It has been a year. On January 31st, Adam and I celebrated our one year anniversary. It was kinda crazy (several feet of snow + crazy work schedule = possibly cancelled anniversary plans). But at the last minute, we decided to trek out to the Melting Pot and it was grand. Oh. so. grand.

Dating in College:


Married: (why does Adam look disgruntled?!)

Six Months Later:

January 31, 2010

One year and one dog later:

Please excuse my "I've had two drinks" eyes!

It’s been a year. I don’t know if I would label 2009 as an oh-so-grand year. It was a toughie in many ways, but it was also pretty great.

Adam and I were talking about binoculars this morning. I am really horrible about looking through them. At my parent’s house whenever any kind of interesting bird flies by, my mom springs up, religiously rushes to the binoculars, and tells us about how excited she is to see an eagle or a pelican or some other winged creature. She watches loons, otters, pretty much any interesting wildlife that’s in view from the kitchen. I like to do that too. But I notice other things. I look at the heron for about two seconds and then notice the dock. How a plank needs rehammering or a boat that needs repainting or I notice the cork that’s missing in a crab pot. Soon enough I look closer and see that the grass needs cutting or the windows are dirty. {I promise my parent’s don’t live in a dumpy sink hole.} I just happen to get stuck on what’s gone wrong or what’s bad. Adam and I were discussing jobs to apply for (normal conversation) and it became so clear that I am too focused on the teaching field. I need to take off the binoculars and zoom out. No more staring at teaching jobs that aren’t mine right now. No more thinking about how flawed the school system is. No more thinking about job cuts or educational budget decreases. Nope. Nope. Nope. Just can’t do it anymore. It’s making me a crabby camper.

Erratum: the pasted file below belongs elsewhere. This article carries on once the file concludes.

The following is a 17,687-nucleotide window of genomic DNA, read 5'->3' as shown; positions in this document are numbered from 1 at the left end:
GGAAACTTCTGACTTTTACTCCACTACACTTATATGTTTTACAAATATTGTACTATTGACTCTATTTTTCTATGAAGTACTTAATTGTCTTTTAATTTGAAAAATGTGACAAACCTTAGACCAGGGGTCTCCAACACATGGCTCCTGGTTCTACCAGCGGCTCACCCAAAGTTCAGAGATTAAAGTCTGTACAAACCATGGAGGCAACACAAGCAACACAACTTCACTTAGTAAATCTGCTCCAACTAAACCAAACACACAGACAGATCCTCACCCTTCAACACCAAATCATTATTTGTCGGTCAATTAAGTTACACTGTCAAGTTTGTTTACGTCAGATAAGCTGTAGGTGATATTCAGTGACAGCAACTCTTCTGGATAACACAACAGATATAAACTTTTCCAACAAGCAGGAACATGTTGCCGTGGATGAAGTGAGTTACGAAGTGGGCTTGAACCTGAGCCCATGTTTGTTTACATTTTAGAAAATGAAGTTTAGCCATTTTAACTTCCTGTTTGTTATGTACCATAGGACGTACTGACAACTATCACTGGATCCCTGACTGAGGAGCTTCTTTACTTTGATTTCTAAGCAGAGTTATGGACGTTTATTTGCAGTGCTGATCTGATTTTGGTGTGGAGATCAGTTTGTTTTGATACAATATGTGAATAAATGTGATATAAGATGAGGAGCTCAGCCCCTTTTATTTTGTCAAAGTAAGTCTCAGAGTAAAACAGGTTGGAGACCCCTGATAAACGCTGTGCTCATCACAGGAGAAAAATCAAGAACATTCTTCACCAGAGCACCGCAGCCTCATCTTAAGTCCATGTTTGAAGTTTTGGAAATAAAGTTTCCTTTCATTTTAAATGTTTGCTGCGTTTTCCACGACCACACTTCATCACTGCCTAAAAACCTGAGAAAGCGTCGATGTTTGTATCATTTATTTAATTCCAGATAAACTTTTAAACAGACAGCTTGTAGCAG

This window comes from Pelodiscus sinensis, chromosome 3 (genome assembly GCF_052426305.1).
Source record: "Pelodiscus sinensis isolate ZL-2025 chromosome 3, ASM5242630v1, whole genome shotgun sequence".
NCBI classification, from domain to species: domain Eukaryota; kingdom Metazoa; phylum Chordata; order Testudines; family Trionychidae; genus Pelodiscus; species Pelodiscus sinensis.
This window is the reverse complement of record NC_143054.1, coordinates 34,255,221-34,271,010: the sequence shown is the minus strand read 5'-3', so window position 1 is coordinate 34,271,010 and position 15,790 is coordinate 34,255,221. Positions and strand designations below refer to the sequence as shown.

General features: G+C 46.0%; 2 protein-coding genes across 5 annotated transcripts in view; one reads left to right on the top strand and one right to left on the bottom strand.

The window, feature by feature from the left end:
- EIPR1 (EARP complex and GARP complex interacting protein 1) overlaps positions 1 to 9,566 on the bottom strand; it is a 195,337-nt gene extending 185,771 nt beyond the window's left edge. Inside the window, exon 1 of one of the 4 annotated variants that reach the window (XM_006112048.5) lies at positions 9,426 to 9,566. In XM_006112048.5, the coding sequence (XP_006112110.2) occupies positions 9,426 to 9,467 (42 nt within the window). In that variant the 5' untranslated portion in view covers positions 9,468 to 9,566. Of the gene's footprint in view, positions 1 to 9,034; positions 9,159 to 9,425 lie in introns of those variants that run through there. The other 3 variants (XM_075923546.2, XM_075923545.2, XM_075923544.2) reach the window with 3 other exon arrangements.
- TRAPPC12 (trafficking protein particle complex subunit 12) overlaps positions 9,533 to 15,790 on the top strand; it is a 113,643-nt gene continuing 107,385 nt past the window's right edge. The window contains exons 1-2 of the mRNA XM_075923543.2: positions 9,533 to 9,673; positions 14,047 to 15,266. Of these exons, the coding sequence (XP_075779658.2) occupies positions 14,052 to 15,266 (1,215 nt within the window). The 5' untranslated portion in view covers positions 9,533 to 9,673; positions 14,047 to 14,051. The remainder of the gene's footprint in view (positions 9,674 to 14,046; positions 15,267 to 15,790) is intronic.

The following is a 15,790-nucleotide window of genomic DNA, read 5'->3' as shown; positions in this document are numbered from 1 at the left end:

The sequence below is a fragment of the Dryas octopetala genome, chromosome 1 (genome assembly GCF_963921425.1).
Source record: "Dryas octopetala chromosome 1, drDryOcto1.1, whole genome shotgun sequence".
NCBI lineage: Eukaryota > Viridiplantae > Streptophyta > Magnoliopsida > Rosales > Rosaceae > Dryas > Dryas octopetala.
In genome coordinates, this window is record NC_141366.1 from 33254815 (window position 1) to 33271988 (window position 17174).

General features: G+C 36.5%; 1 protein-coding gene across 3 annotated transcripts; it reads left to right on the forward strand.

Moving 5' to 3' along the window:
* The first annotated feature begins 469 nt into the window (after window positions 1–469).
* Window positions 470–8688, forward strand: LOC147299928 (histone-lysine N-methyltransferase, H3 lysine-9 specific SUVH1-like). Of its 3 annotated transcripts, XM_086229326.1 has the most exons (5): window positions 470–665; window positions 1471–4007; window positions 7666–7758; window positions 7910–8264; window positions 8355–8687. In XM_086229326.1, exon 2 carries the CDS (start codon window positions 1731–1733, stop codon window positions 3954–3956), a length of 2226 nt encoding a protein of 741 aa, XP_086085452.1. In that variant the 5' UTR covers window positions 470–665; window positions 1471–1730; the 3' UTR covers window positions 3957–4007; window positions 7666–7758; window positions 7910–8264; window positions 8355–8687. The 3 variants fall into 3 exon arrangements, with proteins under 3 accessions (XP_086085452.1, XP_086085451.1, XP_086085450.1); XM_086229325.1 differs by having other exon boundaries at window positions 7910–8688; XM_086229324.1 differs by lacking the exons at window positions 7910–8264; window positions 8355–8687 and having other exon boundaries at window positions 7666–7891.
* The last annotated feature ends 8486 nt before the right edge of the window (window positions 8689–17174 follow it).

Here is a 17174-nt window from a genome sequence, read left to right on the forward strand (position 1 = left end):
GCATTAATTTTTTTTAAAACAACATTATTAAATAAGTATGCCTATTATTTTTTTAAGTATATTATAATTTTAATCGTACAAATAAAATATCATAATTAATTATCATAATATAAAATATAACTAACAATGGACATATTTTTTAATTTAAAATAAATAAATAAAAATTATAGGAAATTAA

The cruddy thing for Adam is that I am hardcore into the binocular (is that a word?) way of life. I bring it into our marriage. I get stuck on zooming in on situations, that I can only study and talk about that one aspect of our relationship.

The other day we were talking about one of our mutual friends and I said, “Man, he’s really a great guy. He’d give you the shirt off his back.” I sensed a little jealousy and Adam said, “What does that make me?” Usually my smart ass self would say, “Chopped Liver.” However, I have found that a. I have a crappy beside manner, b. I cruelly  laugh in inappropriate situations, and c. sarcasm hurts 90% of the time. So I said, “Adam, of course I think you’re a great guy. You work 40+ hours a week to keep a roof over our heads and wheels on our cars. You come home every morning and wake me up lovingly. And you have a big, sensitive heart. You are pretty awesome.” Adam appreciated the words and thanked me for not including the “but.” It made me sad that I usually attach a “but” to things. “I really appreciate you helping me, BUT it would be super if you could finish what you started.” “Thanks for helping me bring groceries inside, BUT could you help me make dinner?” Blah, blah, blah.

Down with the binoculars, up with the love. That’s what I’ve learned in Year 1 of marriage.

On a totally separate note. Lots of snow = lots of time with the cutest dog e v e r.


Harvey helping me strip the sheets off of our bed.


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